Reviewed by Nuno on 02 Oct 2003
Steve Howe is a name that needs no introduction!
Having started his career playing mostly jazz, this virtuoso guitarist has become most noticeable for his involvement with Symphonic Progressive Monsters Yes, having had a major role in some of the best albums of this genre, ever, and a very special place in rock history as a wider concept.
With a significant solo career, where many times he has complemented his ideas within that genre, this time around things are quite different…
In Elements, Howe frees himself of any attachments or chains he may have to the Yes musical paths (or Asia’s ones for that matter) and strives to take a roundabout in some quite different venues.
This album shows us a Howe filled with ideas and approaches that drive him away from any pre-conception you may had about his capacity of playing outside the Yes sphere.
Remarkably, the album presents us with a very (and I mean very) wide range of musical approaches. While maintaining its basing core over Progressive Rock elements, the music floats from Blues to Country, from Jazz to Latin, from Swingy to almost eerie relaxing moments. All is mixed in a graceful, not by all means imposing, way. This makes Elements a very interesting listen, and one that will mostly surprise this guitar gentleman’s fans.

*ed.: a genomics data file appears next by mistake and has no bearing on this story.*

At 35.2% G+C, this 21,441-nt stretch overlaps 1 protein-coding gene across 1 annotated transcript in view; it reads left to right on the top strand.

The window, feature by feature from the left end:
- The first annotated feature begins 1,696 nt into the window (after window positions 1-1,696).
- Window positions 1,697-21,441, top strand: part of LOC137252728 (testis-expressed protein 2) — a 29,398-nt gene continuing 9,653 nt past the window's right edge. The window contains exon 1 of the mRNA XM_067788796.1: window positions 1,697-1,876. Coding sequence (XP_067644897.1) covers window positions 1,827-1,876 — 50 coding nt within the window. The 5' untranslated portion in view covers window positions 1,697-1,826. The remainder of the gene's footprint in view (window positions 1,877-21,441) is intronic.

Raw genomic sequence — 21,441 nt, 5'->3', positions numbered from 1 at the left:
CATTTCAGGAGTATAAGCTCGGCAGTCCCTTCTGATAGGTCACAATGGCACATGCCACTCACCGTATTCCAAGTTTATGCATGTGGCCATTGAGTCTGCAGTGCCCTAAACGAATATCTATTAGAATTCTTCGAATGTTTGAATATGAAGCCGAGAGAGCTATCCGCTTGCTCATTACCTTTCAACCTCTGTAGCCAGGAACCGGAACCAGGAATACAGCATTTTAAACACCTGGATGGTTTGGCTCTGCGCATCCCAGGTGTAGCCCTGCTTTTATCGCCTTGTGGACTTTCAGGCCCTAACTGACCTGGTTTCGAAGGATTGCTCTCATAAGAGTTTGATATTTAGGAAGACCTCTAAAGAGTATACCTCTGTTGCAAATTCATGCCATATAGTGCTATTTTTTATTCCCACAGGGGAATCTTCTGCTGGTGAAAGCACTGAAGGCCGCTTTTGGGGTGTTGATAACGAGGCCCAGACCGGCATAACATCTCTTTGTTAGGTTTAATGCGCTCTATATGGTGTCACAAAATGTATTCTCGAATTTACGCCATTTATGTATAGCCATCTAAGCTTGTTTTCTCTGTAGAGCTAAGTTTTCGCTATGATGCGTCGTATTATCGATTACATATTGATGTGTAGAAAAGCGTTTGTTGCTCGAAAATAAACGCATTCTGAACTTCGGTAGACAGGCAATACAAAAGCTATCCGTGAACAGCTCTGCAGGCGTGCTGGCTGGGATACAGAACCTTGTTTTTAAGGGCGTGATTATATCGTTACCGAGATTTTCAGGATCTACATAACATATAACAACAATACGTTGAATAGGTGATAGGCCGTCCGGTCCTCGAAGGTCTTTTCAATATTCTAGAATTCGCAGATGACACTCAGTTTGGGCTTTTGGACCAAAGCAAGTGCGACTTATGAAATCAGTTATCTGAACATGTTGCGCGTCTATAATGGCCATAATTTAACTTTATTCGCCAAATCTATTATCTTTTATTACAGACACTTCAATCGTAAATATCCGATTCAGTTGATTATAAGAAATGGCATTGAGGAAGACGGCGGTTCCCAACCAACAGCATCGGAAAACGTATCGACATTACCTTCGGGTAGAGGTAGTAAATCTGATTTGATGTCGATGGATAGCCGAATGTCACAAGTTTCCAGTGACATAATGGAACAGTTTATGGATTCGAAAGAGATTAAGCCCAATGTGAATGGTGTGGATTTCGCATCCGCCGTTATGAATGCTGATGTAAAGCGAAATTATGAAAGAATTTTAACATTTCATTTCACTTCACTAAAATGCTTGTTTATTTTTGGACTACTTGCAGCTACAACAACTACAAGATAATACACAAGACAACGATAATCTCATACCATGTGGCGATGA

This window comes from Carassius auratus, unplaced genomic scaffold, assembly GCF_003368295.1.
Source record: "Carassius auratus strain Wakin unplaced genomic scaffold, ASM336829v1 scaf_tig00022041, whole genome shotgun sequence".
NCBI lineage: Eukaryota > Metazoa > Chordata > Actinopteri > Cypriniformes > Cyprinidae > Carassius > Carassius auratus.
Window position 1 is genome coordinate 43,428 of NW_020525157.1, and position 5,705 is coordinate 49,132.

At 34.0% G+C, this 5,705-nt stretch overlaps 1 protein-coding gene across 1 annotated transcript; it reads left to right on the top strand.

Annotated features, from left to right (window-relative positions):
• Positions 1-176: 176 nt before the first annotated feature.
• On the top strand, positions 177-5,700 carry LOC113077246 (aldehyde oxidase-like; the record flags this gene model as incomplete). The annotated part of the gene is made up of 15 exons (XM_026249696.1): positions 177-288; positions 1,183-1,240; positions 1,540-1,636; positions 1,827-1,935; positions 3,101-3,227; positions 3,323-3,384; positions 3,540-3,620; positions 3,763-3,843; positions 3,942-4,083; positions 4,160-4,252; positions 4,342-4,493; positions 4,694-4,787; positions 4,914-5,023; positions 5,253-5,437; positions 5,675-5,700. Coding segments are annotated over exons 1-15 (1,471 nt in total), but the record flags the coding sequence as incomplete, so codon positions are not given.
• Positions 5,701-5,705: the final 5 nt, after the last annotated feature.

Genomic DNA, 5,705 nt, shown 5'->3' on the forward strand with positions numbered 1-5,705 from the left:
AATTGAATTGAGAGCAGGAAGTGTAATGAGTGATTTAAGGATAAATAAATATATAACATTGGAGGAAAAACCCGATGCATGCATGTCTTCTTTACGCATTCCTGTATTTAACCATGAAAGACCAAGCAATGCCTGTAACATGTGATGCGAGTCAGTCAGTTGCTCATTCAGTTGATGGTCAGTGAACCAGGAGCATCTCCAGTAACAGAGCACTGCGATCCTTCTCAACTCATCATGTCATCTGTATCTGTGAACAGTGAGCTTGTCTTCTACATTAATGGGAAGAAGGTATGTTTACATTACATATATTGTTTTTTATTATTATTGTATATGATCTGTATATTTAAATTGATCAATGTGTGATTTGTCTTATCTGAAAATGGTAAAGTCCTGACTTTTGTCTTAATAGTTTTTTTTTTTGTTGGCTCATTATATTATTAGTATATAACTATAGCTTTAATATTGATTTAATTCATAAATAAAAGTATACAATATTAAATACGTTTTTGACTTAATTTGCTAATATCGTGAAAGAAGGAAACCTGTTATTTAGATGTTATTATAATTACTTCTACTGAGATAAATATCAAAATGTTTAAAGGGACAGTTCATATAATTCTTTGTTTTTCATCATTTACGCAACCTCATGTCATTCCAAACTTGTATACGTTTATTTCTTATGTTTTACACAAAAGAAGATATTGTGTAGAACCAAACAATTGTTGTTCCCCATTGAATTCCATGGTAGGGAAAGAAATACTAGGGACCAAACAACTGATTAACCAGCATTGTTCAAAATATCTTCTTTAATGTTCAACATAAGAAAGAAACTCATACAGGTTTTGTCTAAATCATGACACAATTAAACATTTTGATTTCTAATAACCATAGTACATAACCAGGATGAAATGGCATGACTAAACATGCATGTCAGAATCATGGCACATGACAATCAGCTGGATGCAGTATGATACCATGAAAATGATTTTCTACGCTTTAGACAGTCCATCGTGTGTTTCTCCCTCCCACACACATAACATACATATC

With his sons Vigil and Dylan involved in this project, the album could be considered a Family Business if not for the inclusion of Derrick Taylor on bass and Gillad Atzmon on Sax, Flute and Clarinet.
Overall, this album will surely surprise you for its honesty and the sheer competence of its players (with Howe naturally on focus). It represents Howe’s homage to the various music styles that have influenced him throughout his life while curiously inbreeding them into a core of progressive music. And that, my friends, is what most makes this album an interesting release and a very valid purchase for all progheads, but especially those who have a (understandable and natural) admiration for this musician.